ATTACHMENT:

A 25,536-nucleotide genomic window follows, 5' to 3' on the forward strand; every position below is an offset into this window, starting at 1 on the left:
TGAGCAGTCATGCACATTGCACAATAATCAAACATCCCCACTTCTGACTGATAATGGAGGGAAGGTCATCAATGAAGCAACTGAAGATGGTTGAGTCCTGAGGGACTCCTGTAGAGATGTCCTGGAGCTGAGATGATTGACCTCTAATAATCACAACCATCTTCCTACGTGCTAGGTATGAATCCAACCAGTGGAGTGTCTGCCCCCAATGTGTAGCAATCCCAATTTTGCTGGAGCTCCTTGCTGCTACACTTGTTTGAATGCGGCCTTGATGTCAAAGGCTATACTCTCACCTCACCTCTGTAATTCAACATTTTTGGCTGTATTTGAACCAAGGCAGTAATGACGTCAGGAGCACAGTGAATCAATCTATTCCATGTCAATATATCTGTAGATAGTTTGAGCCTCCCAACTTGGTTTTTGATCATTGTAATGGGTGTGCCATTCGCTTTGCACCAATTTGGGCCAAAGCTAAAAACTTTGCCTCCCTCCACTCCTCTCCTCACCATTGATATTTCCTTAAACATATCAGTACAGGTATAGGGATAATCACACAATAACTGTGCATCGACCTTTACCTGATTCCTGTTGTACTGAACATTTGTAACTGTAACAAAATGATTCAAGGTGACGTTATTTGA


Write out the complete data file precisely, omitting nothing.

A 25,536-nucleotide genomic window follows, 5' to 3' on the forward strand; every position below is an offset into this window, starting at 1 on the left:
TGAGCAGTCATGCACATTGCACAATAATCAAACATCCCCACTTCTGACTGATAATGGAGGGAAGGTCATCAATGAAGCAACTGAAGATGGTTGAGTCCTGAGGGACTCCTGTAGAGATGTCCTGGAGCTGAGATGATTGACCTCTAATAATCACAACCATCTTCCTACGTGCTAGGTATGAATCCAACCAGTGGAGTGTCTGCCCCCAATGTGTAGCAATCCCAATTTTGCTGGAGCTCCTTGCTGCTACACTTGTTTGAATGCGGCCTTGATGTCAAAGGCTATACTCTCACCTCACCTCTGTAATTCAACATTTTTGGCTGTATTTGAACCAAGGCAGTAATGACGTCAGGAGCACAGTGAATCAATCTATTCCATGTCAATATATCTGTAGATAGTTTGAGCCTCCCAACTTGGTTTTTGATCATTGTAATGGGTGTGCCATTCGCTTTGCACCAATTTGGGCCAAAGCTAAAAACTTTGCCTCCCTCCACTCCTCTCCTCACCATTGATATTTCCTTAAACATATCAGTACAGGTATAGGGATAATCACACAATAACTGTGCATCGACCTTTACCTGATTCCTGTTGTACTGAACATTTGTAACTGTAACAAAATGATTCAAGGTGACGTTATTTGA